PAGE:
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RNC threatens to advise candidates against participating in presidential debates

Republican National Committee Chairwoman Ronna McDaniel blasted the Commission on Presidential Debates in a letter on Tuesday over its handling of the 2020 debates and threatened to advise future GOP candidates against participating in the organization's events. 

"The CPD's repeated missteps and the partisan actions of its Board Members make clear that the organization no longer provides the fair and impartial forum for presidential debates which the law requires and the American people deserve," McDaniel wrote.

"Our sincere hope is that the CPD accepts this criticism and works to correct its mistakes," she added. "If not, the RNC will have no choice but to advise future Republican candidates against participating in CPD-hosted debates, and the RNC will look for other options for its candidates to debate the issues before the American people in a neutral and nonpartisan forum."

The CPD has sponsored all of the general election presidential debates since 1988. The nonpartisan organization was created to ensure that general election debates between the leading candidates for president and vice president are a "permanent part of the electoral process."

McDaniel laid out several concerns with the CPD's decisions leading up to the 2020 election, including: holding the first debate after early and absentee voting had begun in several states, deciding to make the second debate virtual and selecting a moderator who had once been an intern for Mr. Biden. She also accused some members of the CPD's board of directors of bias against Mr. Trump. 

The CPD announced the second debate would be virtual for health and safety reasons after former President Trump tested positive for COVID-19. Mr. Trump sharply criticized that decision, and his campaign refused to participate in a virtual format, which caused the CPD to cancel the event

Republicans criticized the scheduled moderator for that debate, CSPAN's Steve Scully, because he had interned for then-Senator Biden decades earlier. Scully also asked former White House communications director Anthony Scaramucci, a vocal critic of Mr. Trump, for advice on Twitter, writing "@Scaramucci should I respond to trump," after the former president referred to Scully as a "Never Trumper." Scully initially claimed he had been hacked but later admitted he had sent the tweet.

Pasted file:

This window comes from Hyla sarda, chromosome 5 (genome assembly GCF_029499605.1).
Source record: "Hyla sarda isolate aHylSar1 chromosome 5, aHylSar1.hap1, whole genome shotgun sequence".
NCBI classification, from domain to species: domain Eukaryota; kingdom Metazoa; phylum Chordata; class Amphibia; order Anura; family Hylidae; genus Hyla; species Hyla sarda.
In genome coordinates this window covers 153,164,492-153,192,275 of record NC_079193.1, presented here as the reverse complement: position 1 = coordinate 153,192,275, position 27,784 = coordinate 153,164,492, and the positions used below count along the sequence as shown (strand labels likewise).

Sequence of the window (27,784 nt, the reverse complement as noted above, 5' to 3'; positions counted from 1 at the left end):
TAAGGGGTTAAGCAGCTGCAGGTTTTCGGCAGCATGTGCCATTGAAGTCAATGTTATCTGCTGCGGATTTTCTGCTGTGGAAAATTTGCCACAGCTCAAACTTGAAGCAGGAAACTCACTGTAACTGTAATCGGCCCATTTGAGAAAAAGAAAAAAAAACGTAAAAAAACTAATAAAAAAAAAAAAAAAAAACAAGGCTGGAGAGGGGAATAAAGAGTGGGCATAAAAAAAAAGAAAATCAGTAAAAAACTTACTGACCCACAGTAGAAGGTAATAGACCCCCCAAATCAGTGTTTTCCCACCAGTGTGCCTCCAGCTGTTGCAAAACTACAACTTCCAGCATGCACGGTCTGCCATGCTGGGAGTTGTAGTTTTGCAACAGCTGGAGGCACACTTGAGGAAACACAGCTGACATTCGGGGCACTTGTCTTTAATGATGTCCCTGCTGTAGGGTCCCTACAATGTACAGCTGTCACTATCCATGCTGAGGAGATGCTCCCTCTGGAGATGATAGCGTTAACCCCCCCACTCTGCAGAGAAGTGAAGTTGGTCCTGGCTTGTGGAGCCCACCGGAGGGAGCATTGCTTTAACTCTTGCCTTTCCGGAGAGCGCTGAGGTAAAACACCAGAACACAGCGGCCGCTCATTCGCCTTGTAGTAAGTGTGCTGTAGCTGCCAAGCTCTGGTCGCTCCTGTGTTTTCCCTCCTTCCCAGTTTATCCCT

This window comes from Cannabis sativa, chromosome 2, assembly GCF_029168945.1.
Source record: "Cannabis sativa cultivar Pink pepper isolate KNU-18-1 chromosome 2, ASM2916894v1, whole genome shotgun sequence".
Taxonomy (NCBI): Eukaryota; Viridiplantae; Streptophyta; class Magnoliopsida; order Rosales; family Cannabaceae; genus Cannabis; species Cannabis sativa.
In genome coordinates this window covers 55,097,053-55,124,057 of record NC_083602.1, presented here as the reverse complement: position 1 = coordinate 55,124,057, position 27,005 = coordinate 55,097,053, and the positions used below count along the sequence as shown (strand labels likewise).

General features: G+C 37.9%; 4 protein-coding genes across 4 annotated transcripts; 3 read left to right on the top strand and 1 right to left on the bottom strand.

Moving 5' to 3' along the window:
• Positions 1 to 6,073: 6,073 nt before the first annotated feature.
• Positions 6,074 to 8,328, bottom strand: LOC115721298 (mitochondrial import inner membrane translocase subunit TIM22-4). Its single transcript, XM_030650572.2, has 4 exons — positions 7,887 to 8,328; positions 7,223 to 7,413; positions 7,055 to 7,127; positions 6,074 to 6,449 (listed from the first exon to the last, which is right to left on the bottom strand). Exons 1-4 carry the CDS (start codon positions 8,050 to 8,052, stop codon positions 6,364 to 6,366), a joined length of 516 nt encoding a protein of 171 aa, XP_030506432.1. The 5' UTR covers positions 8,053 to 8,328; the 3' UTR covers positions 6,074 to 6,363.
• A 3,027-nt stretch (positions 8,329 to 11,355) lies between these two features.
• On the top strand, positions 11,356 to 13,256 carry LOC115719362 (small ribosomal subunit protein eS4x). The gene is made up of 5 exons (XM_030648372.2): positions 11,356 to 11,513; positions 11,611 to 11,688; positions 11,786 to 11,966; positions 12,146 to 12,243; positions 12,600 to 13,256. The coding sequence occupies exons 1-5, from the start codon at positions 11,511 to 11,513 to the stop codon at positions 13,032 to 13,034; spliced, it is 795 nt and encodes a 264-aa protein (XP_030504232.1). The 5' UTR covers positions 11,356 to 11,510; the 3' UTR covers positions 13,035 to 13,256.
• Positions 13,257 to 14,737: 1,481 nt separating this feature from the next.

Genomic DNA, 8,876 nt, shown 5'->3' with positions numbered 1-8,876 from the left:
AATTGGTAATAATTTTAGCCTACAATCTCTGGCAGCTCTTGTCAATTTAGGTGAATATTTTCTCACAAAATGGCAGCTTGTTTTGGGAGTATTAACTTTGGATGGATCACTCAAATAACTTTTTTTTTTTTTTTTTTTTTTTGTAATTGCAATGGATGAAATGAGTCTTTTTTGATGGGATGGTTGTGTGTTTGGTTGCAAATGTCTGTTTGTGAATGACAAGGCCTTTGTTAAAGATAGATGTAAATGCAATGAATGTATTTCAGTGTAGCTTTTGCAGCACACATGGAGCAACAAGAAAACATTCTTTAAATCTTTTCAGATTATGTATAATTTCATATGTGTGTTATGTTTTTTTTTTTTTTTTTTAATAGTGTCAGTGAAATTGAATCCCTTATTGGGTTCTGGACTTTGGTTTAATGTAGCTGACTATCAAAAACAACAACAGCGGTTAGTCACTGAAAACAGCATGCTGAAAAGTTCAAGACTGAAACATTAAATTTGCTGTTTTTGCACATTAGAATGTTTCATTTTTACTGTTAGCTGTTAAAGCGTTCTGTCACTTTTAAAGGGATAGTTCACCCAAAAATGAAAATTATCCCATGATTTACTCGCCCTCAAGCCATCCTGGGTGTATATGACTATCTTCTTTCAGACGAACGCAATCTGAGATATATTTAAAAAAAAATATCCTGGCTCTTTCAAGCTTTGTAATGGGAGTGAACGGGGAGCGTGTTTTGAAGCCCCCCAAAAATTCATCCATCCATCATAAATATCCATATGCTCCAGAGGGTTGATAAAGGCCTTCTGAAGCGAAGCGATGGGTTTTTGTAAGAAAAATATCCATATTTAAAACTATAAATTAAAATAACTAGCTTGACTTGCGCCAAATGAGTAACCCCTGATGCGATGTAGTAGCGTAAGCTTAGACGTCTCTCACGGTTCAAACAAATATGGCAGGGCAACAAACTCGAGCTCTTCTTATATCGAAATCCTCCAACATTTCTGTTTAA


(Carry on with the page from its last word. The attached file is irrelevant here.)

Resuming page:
McDaniel said the CPD's decision to switch to the virtual format "without any attempt to accommodate the candidates in-person" during the Scully controversy, "was a massive disservice to the candidates" and "deprived the American people the opportunity to see the candidates on stage together at a critical juncture." She added that it should be "obvious" that a moderator should not be someone "who previously worked for one of the candidates."

Her letter also praised Mr. Trump for catching an "amateur error" before the third debate that "nearly derailed" the event. She said his "background in television" led him to point out a potential issue with plexiglass shields that were set up. 

"Had it not been caught by the President of the United States, the CPD's unforced error would have caused a surprising and awkward distraction for both candidates once the cameras started to roll,"  McDaniel wrote.

The CPD has not responded to CBS News' request for comment about the letter.

"The Republican Party needs assurances that the CPD will make meaningful reforms to the debate process by working with stakeholders to restore the faith and legitimacy it has lost," McDaniel said in a statement. 

The RNC is asking the CPD to establish term limits for its board of directors, implement a code of conduct for officers, commit to hosting at least one debate before early voting begins, establish criteria for selecting moderators that disqualifies people "who have an appearance of bias" and create a code of conduct for moderators. 

McDaniel asked the CPD to respond by July 31. 

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